How Mask-Wearing Has Changed in America: A Visual Journey of Increasing Mask Use

How Mask-Wearing Has Changed in America: A Visual Journey of Increasing Mask Use


While in many parts of the country people are resuming more out-of-home activity, mobility is still lower than pre-pandemic numbers, but there has been an increase over the last few months based on data in the Institute for Health Metric and Evaluation’s (IHME) August 21 update.

Over the past few months, data have shown changing habits across the country in regard to mask usage. Many states and government agencies have been encouraging mask-wearing as a way to prevent the spread of COVID-19. Currently, 36 states (including D.C. and Puerto Rico) have some form of mask mandate.

IHME stated in their recent update from August 21 that if mask-wearing in public increases to 95%, more than 69,000 lives could be saved. While much is still unknown about this virus, it seems that more Americans are heeding warnings to wear masks as cases continue to grow across the country.

A Visual Timeline of Mask Use in America

By early April the majority of states had implemented a stay-at-home order.

The week of April 20, states like Florida, Georgia and South Carolina had begun to loosen statewide restrictions or announced intentions to do so.

Demonstrators gathered across the U.S. to protest the extension of stay-at-home orders while other states’ stay-at-home orders ended. On April 27, global cases topped 3 million, and cases in the U.S. cases topped 1 million with over 50,000 dying from the disease.

On May 15, ahead of Memorial Day, Governor Cuomo of New York announced that some beaches in New York, New Jersey, Connecticut and Delaware would reopen with special measures. Other states continued to announce further reopening.

In this blog post, Are Americans Wearing Face Masks?, our team assessed the levels of mask usage across the U.S. as the death toll rose to over 100,000 and states continued with reopening measures.

On June 10, confirmed cases in the U.S. surpassed 2 million and some states, such as Texas, began experiencing spikes in COVID-19 cases and hospitalizations. Due to COVID cases rising in nearly half of states, rollbacks on lockdowns began to occur.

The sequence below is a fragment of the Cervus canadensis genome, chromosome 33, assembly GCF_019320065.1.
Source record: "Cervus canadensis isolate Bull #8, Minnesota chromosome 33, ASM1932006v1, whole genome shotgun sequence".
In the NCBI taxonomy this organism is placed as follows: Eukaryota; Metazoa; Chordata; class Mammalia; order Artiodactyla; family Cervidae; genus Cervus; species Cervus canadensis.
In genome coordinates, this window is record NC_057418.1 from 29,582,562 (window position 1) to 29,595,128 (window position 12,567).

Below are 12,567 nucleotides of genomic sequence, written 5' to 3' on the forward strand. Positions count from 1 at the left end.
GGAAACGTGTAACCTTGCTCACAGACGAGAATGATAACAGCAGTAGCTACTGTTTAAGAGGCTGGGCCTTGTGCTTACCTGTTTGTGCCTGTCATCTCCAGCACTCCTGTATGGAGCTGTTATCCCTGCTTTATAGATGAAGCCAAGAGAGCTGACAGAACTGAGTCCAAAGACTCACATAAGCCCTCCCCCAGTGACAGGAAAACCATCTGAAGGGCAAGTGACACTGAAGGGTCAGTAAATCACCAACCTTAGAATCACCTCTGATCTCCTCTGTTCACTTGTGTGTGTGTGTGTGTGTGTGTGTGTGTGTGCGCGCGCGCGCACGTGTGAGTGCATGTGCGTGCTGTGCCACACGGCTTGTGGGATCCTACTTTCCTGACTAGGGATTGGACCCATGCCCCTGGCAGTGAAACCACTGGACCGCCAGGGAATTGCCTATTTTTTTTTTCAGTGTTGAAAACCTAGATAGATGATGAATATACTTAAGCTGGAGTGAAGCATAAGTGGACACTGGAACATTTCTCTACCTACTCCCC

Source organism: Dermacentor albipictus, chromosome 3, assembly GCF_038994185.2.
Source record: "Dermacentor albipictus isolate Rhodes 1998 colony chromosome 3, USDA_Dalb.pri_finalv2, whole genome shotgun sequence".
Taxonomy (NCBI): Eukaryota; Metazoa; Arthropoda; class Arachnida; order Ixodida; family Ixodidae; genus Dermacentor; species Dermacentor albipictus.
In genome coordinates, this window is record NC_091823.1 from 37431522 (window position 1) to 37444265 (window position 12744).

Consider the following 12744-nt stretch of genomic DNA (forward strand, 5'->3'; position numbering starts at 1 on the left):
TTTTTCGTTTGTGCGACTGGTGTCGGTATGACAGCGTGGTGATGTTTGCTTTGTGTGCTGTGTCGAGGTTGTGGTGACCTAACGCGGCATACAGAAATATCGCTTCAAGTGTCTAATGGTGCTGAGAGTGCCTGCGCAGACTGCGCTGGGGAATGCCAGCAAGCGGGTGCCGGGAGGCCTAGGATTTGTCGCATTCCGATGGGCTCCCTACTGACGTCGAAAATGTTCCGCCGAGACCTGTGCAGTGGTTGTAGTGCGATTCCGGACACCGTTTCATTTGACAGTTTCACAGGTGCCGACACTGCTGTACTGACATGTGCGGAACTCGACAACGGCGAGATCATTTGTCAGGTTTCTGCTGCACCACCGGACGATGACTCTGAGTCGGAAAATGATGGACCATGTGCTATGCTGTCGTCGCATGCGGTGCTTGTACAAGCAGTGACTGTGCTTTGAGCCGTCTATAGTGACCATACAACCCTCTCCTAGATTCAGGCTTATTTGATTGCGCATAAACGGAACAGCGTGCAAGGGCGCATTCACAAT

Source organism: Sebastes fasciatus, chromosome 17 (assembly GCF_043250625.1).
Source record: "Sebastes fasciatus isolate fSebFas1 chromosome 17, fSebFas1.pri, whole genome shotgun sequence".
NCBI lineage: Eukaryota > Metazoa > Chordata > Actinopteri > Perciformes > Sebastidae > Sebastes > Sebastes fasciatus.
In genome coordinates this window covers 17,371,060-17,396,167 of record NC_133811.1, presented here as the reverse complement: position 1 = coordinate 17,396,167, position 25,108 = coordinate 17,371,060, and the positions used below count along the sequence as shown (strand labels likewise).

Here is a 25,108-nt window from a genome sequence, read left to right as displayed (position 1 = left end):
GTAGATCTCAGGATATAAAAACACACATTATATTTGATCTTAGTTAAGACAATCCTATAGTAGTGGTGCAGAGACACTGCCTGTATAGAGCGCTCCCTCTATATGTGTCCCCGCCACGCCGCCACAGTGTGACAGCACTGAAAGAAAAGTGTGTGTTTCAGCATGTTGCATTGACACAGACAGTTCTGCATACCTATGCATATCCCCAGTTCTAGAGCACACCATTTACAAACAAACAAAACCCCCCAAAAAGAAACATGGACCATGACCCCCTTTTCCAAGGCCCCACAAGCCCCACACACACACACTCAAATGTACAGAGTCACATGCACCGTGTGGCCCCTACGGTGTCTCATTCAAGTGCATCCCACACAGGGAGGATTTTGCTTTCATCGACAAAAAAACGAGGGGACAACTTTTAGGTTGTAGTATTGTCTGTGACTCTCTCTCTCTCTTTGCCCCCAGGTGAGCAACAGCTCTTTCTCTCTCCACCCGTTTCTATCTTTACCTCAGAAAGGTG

States like California, Florida and Texas closed down bars as COVID cases surge in areas of their states. On June 28, the global death toll exceeds 500,000 with more than 10 million confirmed cases globally.

By July 7, the number of COVID cases in the U.S. was over 3 million. As people are moving more freely, data also show an increase in mask usage in many states.

In Premise’s blog, More Americans Embrace Mask Use, Distancing as U.S. Cases Continue Rising the team digs into some of the Premise data used by the IHME to evaluate mask usage in the U.S.

By the end of July, the U.S. has surpassed 150,000 fatalities. Schools across the country began preparing for reopening and many of those reopening plans include mandates on mask usage.

Based on current mandate implementation data from IHME, California and Georgia are the only states with a current stay-at-home mandate of some kind in effect.

It is clear through these illustrations from IHME, using data from Premise, that there has been a change in the habits of many Americans over the last few months in regard to wearing masks when going out in public. Data continues to suggest that mask usage is a critical facet of preventing the spread of COVID-19 and preventing deaths.

Premise will continue to collect data on these (and other) COVID-related themes in the coming weeks. To learn more about Premise’s work around COVID-19 visit www.premise.com/COVID-19.

 

The Institute for Health Metrics and Evaluation is an independent population health research center at UW Medicine, part of the University of Washington, that provides rigorous and comparable measurement of the world’s most important health problems and evaluates the strategies used to address them. IHME makes this information freely available so that policymakers have the evidence they need to make informed decisions about how to allocate resources to best improve population health.